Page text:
ML: I was just wondering. . . . I can see how that north edge would have looked like this old photo of Carlos Campbell's, but the south edge now is such a tangle. It's completely different forest. Do you remember what that looked like?

AS: It looked quite open, as I remember. It looked very much like that in the years that I was in the Park.

SB: How far down did that opening go into the woods? Was that pretty much open oak-chestnut below the grazed area?

AS: It was oak-chestnut, oh definitely.

SB: So there wasn't . . . Was there any clear boundary at all between where the open forest edge stopped and the older less disturbed forest where the glens got started?

AS: Well, I'm not sure I could answer that.

SB: Do you remember any Amelanchier around the edges of Andrews back in the '30's?

AS: I don't know about the edges. There was some here and there scattered on the bald, and of course they are at Spence Field and elsewhere.

SB: Back at that point in time, say '35, '40?

AS: I would say they were there in the '30's, yes.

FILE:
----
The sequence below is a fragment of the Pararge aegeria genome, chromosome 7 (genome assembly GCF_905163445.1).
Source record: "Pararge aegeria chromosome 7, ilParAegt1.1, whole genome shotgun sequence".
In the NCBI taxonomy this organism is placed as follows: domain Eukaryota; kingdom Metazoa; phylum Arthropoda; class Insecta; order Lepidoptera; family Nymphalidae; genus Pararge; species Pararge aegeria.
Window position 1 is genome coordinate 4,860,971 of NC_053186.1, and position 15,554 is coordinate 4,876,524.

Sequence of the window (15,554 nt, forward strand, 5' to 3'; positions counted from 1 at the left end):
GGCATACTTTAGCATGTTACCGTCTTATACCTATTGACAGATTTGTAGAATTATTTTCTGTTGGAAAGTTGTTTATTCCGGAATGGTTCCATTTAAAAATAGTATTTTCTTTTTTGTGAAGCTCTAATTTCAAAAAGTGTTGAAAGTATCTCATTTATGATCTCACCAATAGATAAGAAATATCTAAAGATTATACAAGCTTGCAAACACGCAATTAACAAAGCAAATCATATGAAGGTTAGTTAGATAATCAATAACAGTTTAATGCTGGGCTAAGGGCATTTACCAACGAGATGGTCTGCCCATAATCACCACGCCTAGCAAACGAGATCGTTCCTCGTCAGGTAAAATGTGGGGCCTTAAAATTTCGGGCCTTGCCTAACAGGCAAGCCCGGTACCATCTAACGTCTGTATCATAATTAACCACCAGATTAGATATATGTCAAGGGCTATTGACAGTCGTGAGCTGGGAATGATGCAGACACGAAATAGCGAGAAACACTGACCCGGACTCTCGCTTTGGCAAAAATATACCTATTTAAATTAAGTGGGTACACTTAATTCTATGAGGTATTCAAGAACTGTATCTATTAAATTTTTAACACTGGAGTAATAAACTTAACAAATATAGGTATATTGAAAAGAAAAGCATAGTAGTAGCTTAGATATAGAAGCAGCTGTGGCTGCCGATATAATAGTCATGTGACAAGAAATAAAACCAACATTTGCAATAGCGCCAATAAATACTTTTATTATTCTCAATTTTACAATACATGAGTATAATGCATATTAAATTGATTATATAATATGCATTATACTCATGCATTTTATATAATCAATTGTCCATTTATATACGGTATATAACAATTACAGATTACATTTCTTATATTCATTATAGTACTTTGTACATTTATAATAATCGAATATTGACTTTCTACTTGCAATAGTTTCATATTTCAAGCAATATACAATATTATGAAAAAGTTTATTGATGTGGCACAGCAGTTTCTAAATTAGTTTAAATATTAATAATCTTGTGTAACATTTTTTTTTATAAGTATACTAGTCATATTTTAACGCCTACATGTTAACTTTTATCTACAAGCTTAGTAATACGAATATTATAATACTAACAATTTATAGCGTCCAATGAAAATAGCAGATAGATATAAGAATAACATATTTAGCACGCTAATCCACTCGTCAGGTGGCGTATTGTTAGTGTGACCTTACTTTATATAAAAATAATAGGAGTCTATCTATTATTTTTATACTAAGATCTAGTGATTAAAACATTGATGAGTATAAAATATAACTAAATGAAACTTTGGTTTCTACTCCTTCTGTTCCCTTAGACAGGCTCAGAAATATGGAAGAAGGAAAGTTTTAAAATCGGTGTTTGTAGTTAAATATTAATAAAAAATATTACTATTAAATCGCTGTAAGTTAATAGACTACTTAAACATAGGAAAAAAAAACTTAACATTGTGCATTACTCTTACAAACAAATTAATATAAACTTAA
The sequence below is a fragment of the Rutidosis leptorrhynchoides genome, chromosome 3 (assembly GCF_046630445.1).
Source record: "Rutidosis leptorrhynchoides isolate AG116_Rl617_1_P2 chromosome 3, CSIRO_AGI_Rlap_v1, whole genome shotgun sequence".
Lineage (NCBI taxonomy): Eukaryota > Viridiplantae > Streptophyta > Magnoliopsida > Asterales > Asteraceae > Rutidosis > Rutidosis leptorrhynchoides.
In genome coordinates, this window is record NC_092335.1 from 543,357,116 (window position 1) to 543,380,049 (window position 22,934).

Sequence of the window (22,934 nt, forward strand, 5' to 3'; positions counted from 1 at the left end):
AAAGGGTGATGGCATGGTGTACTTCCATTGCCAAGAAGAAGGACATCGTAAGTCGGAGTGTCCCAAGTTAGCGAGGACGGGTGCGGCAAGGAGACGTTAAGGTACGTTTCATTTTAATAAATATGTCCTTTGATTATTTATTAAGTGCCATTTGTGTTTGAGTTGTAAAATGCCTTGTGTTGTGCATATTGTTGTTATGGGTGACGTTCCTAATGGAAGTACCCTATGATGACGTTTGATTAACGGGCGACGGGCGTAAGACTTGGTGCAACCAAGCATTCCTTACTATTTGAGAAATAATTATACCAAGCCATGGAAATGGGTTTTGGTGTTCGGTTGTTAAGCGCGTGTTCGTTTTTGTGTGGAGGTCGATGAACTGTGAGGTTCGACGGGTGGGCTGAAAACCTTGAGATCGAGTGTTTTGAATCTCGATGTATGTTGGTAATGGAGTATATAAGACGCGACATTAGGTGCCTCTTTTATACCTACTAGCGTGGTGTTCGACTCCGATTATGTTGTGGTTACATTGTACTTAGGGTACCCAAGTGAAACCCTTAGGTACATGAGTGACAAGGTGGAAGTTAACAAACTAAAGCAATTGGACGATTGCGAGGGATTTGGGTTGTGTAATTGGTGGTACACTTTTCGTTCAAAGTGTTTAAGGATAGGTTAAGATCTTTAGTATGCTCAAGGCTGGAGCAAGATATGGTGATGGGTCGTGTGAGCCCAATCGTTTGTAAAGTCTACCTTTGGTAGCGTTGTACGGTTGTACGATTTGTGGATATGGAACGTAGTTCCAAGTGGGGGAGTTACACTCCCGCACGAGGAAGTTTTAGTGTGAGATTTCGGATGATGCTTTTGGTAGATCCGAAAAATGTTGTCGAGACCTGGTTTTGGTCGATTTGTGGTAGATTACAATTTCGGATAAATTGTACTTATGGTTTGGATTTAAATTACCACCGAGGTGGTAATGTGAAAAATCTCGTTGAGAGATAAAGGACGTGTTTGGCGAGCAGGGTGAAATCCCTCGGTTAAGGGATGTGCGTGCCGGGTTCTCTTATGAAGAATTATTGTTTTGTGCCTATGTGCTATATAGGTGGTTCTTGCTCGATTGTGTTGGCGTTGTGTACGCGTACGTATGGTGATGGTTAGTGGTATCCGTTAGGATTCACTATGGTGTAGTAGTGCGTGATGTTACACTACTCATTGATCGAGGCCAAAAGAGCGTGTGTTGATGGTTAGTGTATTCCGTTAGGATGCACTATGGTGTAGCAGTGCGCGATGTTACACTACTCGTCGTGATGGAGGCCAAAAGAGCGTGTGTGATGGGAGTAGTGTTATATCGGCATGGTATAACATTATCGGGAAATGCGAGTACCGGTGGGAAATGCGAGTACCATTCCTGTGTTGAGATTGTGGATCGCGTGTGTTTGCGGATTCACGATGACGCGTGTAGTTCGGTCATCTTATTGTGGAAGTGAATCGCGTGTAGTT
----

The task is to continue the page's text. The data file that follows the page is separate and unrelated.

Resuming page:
SB: Very strong on Andrews?

AS: One of my favorite plants. Did you ever hike the Appalachian Trail to Silers Bald in late May when those Amelanchiers were in bloom there? That was quite a sight. They have big Amelanchier there. You know, they get to be big trees.

SB: The record for the Park is down there.

AS: The record for the Park is about a mile beyond Silers from toward Thunderhead. That tree is up near the state line. That tree must be nearly two feet in diameter.

SB: I taped that one. I think it's about fifty feet off the trail, AT, Carolina side, two feet, three inches or something. It's 120 feet tall, which is huge. It's a big shadbush.

AS: That's quite an Amelanchier.

SB: The show on Andrews in some years, not every year, is pretty good.